I was deeply saddened by today’s news of the passing of Peter Yates, whom I had the honor to meet while producing Criterion’s DVD for his great seventies crime picture The Friends of Eddie Coyle. His death marks the loss of a warm, generous individual—reason enough to remember a person—as well as of a talented filmmaker whose gift was expressed, to my mind, by a deceptively simple, eloquent, direct style. His kind of visual storytelling has gradually disappeared as “unique voices” and “visionaries” flaunting overblown pyrotechnics and equally overblown running times get touted by Tinseltown every other week. Yates wasn’t just the “Bullitt car chase guy.” He was a true craftsman, someone who believed in efficient storytelling and a rigorous attention to detail, and I will always remember him fondly.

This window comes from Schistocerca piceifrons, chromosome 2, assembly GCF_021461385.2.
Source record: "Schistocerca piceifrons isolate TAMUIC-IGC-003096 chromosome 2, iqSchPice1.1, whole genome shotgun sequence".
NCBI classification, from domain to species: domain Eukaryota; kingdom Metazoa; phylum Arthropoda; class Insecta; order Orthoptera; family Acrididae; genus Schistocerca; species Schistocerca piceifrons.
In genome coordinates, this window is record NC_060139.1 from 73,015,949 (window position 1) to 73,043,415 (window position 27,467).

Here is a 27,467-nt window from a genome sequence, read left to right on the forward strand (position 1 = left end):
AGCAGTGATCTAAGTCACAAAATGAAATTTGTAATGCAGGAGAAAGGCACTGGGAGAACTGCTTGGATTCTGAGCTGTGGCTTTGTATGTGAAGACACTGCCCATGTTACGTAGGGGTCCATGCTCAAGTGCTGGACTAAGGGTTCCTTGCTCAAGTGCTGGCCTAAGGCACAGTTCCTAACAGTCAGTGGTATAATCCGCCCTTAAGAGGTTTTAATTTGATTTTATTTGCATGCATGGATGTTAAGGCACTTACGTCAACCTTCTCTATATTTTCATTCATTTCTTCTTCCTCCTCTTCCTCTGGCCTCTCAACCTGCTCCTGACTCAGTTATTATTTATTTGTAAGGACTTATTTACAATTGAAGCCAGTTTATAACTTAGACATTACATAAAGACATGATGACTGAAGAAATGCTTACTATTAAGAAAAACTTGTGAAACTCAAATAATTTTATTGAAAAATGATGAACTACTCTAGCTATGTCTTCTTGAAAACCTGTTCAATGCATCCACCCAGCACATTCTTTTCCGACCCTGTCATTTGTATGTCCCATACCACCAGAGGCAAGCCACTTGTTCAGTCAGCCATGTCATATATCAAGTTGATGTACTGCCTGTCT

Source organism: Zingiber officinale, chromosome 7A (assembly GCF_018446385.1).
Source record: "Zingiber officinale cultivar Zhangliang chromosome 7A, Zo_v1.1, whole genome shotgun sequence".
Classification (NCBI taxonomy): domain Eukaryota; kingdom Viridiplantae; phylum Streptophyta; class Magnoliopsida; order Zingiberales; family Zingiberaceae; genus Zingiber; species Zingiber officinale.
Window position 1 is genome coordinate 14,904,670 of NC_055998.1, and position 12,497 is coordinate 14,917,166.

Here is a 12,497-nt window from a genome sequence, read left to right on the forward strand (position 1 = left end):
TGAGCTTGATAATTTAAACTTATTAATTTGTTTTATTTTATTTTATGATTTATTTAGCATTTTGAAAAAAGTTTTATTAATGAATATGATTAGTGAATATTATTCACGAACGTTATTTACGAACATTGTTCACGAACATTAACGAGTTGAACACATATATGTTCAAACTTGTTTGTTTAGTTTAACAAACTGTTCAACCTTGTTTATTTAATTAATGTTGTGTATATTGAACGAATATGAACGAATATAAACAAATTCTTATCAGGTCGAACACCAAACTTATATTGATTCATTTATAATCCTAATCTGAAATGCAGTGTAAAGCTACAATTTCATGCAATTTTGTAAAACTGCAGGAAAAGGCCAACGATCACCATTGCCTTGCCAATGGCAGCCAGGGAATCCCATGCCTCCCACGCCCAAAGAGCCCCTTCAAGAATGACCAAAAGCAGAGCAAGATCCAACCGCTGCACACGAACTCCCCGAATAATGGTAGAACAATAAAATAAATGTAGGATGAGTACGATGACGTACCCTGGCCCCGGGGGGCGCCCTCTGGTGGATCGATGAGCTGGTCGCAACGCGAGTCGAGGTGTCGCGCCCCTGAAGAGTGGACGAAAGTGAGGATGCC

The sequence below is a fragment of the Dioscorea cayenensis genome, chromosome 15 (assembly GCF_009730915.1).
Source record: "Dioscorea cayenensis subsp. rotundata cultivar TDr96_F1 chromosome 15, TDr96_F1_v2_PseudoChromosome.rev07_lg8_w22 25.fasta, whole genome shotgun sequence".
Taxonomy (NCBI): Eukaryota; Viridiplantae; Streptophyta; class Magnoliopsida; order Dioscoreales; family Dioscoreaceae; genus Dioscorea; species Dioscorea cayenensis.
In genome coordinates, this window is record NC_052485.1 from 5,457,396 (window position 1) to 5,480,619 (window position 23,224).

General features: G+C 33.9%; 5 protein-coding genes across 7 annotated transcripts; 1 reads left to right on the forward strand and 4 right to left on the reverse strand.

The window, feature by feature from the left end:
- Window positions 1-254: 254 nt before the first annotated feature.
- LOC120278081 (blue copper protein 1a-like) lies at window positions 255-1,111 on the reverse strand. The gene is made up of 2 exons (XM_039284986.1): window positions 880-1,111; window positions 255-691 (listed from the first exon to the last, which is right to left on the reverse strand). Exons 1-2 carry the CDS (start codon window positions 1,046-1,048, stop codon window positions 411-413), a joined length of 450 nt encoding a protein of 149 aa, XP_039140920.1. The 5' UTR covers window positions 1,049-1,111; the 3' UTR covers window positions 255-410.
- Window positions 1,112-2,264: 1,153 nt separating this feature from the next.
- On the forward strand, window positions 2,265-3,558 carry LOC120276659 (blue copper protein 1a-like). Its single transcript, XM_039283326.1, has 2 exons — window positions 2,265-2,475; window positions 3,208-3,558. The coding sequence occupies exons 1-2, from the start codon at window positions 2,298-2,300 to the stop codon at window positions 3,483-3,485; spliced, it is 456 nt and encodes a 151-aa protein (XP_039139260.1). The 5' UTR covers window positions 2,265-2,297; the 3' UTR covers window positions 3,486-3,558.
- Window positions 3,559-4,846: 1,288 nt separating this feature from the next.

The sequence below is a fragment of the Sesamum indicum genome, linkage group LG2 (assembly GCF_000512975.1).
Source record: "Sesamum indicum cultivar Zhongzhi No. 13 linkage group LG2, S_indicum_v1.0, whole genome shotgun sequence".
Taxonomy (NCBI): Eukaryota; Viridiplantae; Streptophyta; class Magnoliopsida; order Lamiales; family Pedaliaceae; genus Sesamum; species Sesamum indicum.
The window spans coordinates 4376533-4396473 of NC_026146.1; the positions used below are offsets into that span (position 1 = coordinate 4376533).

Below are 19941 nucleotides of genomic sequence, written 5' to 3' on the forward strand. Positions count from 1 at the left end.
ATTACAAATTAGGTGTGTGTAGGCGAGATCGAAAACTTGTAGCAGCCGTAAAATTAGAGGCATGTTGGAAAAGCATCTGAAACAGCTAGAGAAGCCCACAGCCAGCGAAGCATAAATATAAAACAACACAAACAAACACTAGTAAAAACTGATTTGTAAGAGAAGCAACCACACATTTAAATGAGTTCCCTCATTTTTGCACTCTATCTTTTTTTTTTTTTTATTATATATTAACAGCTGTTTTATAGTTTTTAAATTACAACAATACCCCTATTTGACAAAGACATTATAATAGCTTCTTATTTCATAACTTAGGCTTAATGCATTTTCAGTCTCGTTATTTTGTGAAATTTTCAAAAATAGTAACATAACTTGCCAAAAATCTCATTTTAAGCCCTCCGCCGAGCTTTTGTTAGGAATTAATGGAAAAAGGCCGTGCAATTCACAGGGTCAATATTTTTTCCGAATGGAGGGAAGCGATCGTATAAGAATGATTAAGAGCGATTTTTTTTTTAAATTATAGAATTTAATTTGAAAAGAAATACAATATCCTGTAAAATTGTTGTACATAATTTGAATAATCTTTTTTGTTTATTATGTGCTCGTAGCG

10 Things I Learned: Scorsese Shorts
The films showcased in our new collection of early works by Martin Scorsese are deeply influenced by the director’s life in New York City and the experiences of his family and friends.
The Grand Budapest Hotel Lobby Travels Back in Time
Watch the lovingly crafted setting of Wes Anderson’s The Grand Budapest Hotel transform from its faded glory in the 1960s to its peak opulence in the 1930s.
10 Things I Learned: Leave Her to Heaven
Criterion producer Jason Altman shares how John M. Stahl’s masterpiece broke new ground upon its release in 1945, becoming what many consider the first Technicolor film noir as well as Twentieth Century-Fox’s biggest hit of the decade.
10 Things I Learned: Local Hero
In the process of researching Bill Forsyth’s culture-clash comedy, producer Kate Elmore found out just how many ardent fans it has—including one legend of British cinema and one former U.S. vice president.